Election asks: Infrastructure
We asked political parties about making sure the basic systems and services that our country needs are strong and suitable.
These are the questions we sent. When we get responses from the parties, we’ll add them to this page.
Significantly increase funding for state house building to ensure everyone on the public housing register has access to housing that’s accessible, safe, and healthy?
Continue with the water services reforms currently under way
Invest in improving passenger rail and bus networks?
How will you…
Address New Zealand’s infrastructure deficit and invest in the infrastructure we’ll need in a changing climate?
The results are in
Here's what the parties have to say
|Will you significantly increase funding for state house building to ensure everyone on the public housing register has access to housing that’s accessible, safe, and healthy?||Yes||
Labour is yet to release its Election Manifesto but, we have already increased social housing stock by more than 13,000, while the previous government decreased stock by more than 1,500.
We will continue to build on our successful social housing programme.
National will fix New Zealand’s housing crisis by unlocking land for housing inside and around our cities, building infrastructure, and making sure communities share in the benefits of growth.
A National Government will build more houses by requiring councils to zone for growth, give councils new tools to build infrastructure, and reward communities that go for growth.
National’s Going for Housing Growth plan will include housing performance incentives for councils, specifically, a $1 billion fund for Build-for-Growth incentive payments for councils that deliver more new housing – funded by stopping existing programmes like KiwiBuild.
National will supercharge social housing by backing community housing providers.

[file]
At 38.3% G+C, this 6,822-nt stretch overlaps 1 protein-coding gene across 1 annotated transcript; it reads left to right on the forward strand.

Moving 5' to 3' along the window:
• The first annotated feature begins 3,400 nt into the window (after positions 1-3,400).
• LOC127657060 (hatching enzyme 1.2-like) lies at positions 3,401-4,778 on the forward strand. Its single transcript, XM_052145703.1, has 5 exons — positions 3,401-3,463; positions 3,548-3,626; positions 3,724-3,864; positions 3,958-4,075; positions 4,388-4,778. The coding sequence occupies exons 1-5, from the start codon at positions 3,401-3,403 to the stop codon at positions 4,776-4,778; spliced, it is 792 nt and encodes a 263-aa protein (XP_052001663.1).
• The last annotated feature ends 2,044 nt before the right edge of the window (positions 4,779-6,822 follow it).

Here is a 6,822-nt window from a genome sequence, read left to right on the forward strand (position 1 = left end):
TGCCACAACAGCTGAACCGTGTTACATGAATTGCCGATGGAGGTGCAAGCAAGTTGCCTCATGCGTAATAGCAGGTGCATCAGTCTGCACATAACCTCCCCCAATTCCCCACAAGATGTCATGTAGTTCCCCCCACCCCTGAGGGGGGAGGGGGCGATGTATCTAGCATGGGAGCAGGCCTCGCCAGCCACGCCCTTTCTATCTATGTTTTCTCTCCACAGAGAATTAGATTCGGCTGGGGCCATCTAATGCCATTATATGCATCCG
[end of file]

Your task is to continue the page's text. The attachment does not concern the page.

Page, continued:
|Will you continue with water services reforms currently underway||Yes||Yes||No|
|Invest in improving passenger rail and bus networks?||Yes||Ys||
The National Party has announced that we are committed to delivering better public transport infrastructure for New Zealanders.
National will deliver a world-class rapid transit network in Auckland, including the Eastern Busway and the Airport to Botany Busway, and will make crucial upgrades to the lower North Island rail network, including infrastructure upgrades and additional four-car tri-mode units.
Effective public transport provides commuters with more choice, helping to reduce congestion and travel times.
|How will you address New Zealand’s infrastructure deficit and invest in the infrastructure we’ll need in a changing climate?||
Our climate plan will create thousands of well-paid, meaningful jobs, and provide training opportunities and decent, secure work. We will build resilient infrastructure for drinking water, energy, and food, so that communities have everything they need to support each other when extreme weather comes.
Invest in regional development with a focus on sustainable building, regenerative agriculture and horticulture, improving low-carbon infrastructure, and iwi and hapū-led economic activity
Ensure the National Planning Framework and spatial planning provides for walkable cities with urban green space, active transport corridors, mixed-use development, watersensitive design, and green infrastructure
In addition to our $71 billion infrastructure plan over the next five years, we’ve allocated $6 billion for strategic investments as part of a National Resilience Plan. This investment will initially focus on building back better from the recent weather events.
It will also include future proofing road, rail, and local infrastructure wiped out by the extreme weather, as well as telecommunications and electricity transmission infrastructure. We also recently published the Infrastructure Action plan and
The National Adaptation Plan which, among other areas, will outline our focus on ensuring that our infrastructure rebuild and new build is resilient in the face of climate change, natural disasters, and increasing extreme weather events.
National will address New Zealand’s infrastructure deficit through:
1. Creating a new National Infrastructure Agency to coordinate public sector investment and partner with the private sector, such as KiwiSaver funds and offshore savings vehicles
2. Using new tools like tolls and value capture to make sure public investment that creates value is leveraged to boost overall investment
3. Partnering with cities and regions through City and Regional Deals
4. Establishing a fast track infrastructure consenting process to reduce costs
5. Developing a 30 year national infrastructure plan.